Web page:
Abraham bowed down to the sons of Hamor, men who had neither faith nor knowledge of God, when he bought the double cave intended to become a tomb. Jacob bowed to the ground before Esau, his brother, and also before the tip of his son Joseph’s staff. He bowed down, but he did not adore. Joshua, the son of Nun, and Daniel bowed in veneration before an angel of God, but they did not adore him. For adoration is one thing, and that which is offered in order to honor something of great excellence is another.
In answer to the iconoclasts’ disdain for matter, Saint John articulates a fuller understanding of the Platonic chain of being, in which matter participates in the work of salvation.
In former times God, who is without form or body, could never be depicted. But now when God is seen in the flesh conversing with men, I make an image of the God whom I see. I do not worship matter; I worship the Creator of matter who became matter for my sake, who willed to take His abode in matter; who worked out my salvation through matter. Never will I cease honoring the matter which brought about my salvation! Do not despise matter, for it is not despicable. God has made nothing despicable.
It is clear that the Damascene in defending the images of the Church restricts his apologetic to the images of Christ, the Theotokos, the angelic powers which sensibly appeared to men, the righteous of the Old Testament, and the saints who through theōsis participated in the divine energies and therefore could lawfully be portrayed in sacred images. Importantly, Saint John is not in the business of defending either the reputations or the images of the rulers of his own time, for which he often reserves fairly harsh invective. For example, in his first Apology for icons Saint John laments: ‘Few men can be found who know enough to despise the evil laws of kings,’ though the king he meant in this instance was of course Leon III!
But what of the defacement of statues? What of the desecration of public monuments? What of the property destruction? In his third Apology Saint John limns a hierarchy of five kinds of latreia, followed by seven kinds of proskynēsis. Saint John writes that of the forms of latreia, the adoration of God is the highest, followed by awe of God, then thanksgiving to God, then beseeching God’s help, then repentance and confession to God. Below all of these forms of latreia Saint John ranks the various forms of proskynēsis. We are first of all to honor the Theotokos in whom God took human form and the saints whom Christ called to Him; second, the Holy Places where Christ lived and walked; third, the Gospel and the holy altars and vessels containing the Eucharist; fourth, the images seen by the Prophets which anticipate Christ; fifth, each other as human beings; sixth, those in authority to rule over us; and last, those who benefit us materially in some way. In the narrow sense, then, the destruction even of public images of secular authority or meaning should not be considered iconoclasm. As discussed above, iconoclasm in this narrow sense consists of attacks on objects in the first three orders of proskynēsis in Saint John’s hierarchy: the images of Christ and the Theotokos and the saints. On the other hand, some of the recent attacks on public statuary, such as on Junipero Serra in California – who is a Roman Catholic saint – do and should count as instances of iconoclasm.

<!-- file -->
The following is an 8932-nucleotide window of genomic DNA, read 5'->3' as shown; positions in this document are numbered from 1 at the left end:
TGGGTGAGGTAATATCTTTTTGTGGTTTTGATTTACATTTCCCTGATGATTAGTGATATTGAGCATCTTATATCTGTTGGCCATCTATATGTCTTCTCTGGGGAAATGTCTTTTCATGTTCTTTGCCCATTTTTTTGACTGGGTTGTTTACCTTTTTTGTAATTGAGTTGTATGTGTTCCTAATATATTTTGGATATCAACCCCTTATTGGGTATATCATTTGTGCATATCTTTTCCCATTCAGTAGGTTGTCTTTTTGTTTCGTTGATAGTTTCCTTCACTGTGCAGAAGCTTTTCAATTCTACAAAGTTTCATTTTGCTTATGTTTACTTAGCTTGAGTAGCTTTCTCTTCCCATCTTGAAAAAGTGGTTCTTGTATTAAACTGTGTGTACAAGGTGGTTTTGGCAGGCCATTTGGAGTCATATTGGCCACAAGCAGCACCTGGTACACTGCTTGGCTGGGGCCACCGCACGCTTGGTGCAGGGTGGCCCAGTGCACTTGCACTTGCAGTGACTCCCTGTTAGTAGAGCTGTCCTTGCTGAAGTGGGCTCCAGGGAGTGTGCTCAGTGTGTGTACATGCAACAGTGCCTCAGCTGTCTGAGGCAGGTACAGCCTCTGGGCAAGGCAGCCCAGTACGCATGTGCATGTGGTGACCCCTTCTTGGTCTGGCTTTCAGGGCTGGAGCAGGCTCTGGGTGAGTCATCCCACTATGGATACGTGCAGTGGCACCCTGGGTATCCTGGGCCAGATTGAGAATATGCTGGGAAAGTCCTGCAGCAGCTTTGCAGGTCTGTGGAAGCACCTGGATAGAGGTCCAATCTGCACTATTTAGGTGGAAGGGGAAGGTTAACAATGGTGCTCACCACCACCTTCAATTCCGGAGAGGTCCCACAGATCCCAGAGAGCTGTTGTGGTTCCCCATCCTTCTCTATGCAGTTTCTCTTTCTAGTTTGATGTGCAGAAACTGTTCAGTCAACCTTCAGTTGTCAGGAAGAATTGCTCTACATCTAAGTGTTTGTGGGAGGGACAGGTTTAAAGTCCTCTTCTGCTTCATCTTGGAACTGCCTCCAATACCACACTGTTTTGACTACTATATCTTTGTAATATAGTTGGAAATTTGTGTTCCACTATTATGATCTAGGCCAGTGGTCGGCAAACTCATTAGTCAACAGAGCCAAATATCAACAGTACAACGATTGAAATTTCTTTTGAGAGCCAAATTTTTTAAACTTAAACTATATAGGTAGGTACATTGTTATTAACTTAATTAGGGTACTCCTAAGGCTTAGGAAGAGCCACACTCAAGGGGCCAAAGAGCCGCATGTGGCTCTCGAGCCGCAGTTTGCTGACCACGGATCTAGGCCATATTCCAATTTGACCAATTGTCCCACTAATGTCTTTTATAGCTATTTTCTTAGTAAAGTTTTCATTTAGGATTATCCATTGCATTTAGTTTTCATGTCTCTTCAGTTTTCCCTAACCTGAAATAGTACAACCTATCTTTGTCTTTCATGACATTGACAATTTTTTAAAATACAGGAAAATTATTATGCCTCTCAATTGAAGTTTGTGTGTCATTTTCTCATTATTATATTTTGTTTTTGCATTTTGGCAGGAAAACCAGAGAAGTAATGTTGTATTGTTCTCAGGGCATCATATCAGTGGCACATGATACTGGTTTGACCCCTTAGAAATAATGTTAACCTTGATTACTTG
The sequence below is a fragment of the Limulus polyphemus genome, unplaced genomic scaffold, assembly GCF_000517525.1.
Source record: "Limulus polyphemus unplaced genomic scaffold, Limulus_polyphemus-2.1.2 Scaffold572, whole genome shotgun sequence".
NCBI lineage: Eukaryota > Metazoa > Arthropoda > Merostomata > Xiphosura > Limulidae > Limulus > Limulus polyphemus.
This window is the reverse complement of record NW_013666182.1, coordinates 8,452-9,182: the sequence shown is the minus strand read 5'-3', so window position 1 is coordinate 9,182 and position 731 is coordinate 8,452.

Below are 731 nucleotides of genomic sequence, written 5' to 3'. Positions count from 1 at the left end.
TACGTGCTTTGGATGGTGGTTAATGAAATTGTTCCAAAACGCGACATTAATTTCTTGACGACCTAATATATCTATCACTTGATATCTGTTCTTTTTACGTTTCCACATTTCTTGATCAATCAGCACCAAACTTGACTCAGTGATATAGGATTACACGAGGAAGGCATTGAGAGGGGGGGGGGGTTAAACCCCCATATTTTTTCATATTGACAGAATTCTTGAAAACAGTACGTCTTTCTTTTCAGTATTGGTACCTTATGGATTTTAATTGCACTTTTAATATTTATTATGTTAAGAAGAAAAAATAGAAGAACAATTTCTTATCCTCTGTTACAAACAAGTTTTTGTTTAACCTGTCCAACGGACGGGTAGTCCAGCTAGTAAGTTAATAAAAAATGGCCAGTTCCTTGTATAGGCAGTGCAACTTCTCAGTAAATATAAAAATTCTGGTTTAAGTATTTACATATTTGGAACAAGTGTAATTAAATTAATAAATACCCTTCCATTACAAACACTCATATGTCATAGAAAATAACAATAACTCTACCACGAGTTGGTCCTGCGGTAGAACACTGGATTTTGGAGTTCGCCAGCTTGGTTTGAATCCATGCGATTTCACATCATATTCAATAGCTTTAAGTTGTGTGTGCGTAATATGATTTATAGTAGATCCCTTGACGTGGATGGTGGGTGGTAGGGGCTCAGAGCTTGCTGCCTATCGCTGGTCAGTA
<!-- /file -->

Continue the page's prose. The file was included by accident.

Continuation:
This is not to say that Saint John would approve of individual acts defacing or toppling statues and objects of popular public veneration: ‘Do not remove age-old boundaries, erected by your fathers,’ writes Saint John. These things, after all, belong to his sixth order of proskynēsis, since they represent the authority of the state and those who are given the power and civic right of rule over us. But if we take his schematic seriously, we would have to acknowledge that he would see excessive police force against anyone, especially vulnerable non-white folks, as a more egregious and more blameworthy form of iconoclastic sacrilege. It is a failure to perform the fifth order of proskynēsis, the duties and dignity we owe to each other as human beings.